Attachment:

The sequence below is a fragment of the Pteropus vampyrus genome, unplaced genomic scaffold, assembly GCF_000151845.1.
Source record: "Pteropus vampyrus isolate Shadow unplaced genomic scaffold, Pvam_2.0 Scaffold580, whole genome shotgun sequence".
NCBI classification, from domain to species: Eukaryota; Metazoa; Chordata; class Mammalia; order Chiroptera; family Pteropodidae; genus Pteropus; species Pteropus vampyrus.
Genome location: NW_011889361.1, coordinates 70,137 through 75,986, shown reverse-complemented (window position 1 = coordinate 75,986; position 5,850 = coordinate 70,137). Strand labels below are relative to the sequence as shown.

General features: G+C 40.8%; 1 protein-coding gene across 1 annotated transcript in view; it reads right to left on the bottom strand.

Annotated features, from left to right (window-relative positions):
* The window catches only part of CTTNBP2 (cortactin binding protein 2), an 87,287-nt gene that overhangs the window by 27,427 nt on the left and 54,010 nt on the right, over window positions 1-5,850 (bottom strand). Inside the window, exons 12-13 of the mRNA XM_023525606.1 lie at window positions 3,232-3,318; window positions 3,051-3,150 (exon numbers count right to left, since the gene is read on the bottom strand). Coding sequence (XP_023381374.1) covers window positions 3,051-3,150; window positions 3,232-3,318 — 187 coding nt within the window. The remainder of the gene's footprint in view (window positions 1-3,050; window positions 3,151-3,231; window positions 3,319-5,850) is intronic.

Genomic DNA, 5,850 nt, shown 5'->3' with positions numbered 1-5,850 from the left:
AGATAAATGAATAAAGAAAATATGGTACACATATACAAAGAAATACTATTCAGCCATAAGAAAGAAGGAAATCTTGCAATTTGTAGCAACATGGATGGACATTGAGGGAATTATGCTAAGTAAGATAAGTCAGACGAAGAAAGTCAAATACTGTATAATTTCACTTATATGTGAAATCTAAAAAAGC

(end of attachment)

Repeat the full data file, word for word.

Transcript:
The sequence below is a fragment of the Pteropus vampyrus genome, unplaced genomic scaffold, assembly GCF_000151845.1.
Source record: "Pteropus vampyrus isolate Shadow unplaced genomic scaffold, Pvam_2.0 Scaffold580, whole genome shotgun sequence".
NCBI classification, from domain to species: Eukaryota; Metazoa; Chordata; class Mammalia; order Chiroptera; family Pteropodidae; genus Pteropus; species Pteropus vampyrus.
Genome location: NW_011889361.1, coordinates 70,137 through 75,986, shown reverse-complemented (window position 1 = coordinate 75,986; position 5,850 = coordinate 70,137). Strand labels below are relative to the sequence as shown.

General features: G+C 40.8%; 1 protein-coding gene across 1 annotated transcript in view; it reads right to left on the bottom strand.

Annotated features, from left to right (window-relative positions):
* The window catches only part of CTTNBP2 (cortactin binding protein 2), an 87,287-nt gene that overhangs the window by 27,427 nt on the left and 54,010 nt on the right, over window positions 1-5,850 (bottom strand). Inside the window, exons 12-13 of the mRNA XM_023525606.1 lie at window positions 3,232-3,318; window positions 3,051-3,150 (exon numbers count right to left, since the gene is read on the bottom strand). Coding sequence (XP_023381374.1) covers window positions 3,051-3,150; window positions 3,232-3,318 — 187 coding nt within the window. The remainder of the gene's footprint in view (window positions 1-3,050; window positions 3,151-3,231; window positions 3,319-5,850) is intronic.

Genomic DNA, 5,850 nt, shown 5'->3' with positions numbered 1-5,850 from the left:
AGATAAATGAATAAAGAAAATATGGTACACATATACAAAGAAATACTATTCAGCCATAAGAAAGAAGGAAATCTTGCAATTTGTAGCAACATGGATGGACATTGAGGGAATTATGCTAAGTAAGATAAGTCAGACGAAGAAAGTCAAATACTGTATAATTTCACTTATATGTGAAATCTAAAAAAGC